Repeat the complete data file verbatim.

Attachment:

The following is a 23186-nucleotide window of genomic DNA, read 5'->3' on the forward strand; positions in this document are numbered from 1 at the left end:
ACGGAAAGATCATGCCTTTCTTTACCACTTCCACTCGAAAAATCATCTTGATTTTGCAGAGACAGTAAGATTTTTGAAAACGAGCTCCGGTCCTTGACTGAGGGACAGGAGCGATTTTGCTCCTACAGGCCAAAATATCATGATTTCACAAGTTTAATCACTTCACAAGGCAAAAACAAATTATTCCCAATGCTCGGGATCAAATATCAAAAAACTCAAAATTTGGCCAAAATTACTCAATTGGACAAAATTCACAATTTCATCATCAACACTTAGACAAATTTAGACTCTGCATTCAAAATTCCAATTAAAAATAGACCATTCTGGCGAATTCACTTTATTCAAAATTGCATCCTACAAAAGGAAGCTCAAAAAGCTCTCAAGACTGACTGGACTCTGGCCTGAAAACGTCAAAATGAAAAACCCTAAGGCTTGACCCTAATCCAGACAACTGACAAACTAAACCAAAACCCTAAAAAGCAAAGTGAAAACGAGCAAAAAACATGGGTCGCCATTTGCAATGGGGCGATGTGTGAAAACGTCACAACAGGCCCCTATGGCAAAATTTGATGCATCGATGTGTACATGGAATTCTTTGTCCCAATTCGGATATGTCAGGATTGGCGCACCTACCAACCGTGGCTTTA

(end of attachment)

The following is a 23186-nucleotide window of genomic DNA, read 5'->3' on the forward strand; positions in this document are numbered from 1 at the left end:
ACGGAAAGATCATGCCTTTCTTTACCACTTCCACTCGAAAAATCATCTTGATTTTGCAGAGACAGTAAGATTTTTGAAAACGAGCTCCGGTCCTTGACTGAGGGACAGGAGCGATTTTGCTCCTACAGGCCAAAATATCATGATTTCACAAGTTTAATCACTTCACAAGGCAAAAACAAATTATTCCCAATGCTCGGGATCAAATATCAAAAAACTCAAAATTTGGCCAAAATTACTCAATTGGACAAAATTCACAATTTCATCATCAACACTTAGACAAATTTAGACTCTGCATTCAAAATTCCAATTAAAAATAGACCATTCTGGCGAATTCACTTTATTCAAAATTGCATCCTACAAAAGGAAGCTCAAAAAGCTCTCAAGACTGACTGGACTCTGGCCTGAAAACGTCAAAATGAAAAACCCTAAGGCTTGACCCTAATCCAGACAACTGACAAACTAAACCAAAACCCTAAAAAGCAAAGTGAAAACGAGCAAAAAACATGGGTCGCCATTTGCAATGGGGCGATGTGTGAAAACGTCACAACAGGCCCCTATGGCAAAATTTGATGCATCGATGTGTACATGGAATTCTTTGTCCCAATTCGGATATGTCAGGATTGGCGCACCTACCAACCGTGGCTTTA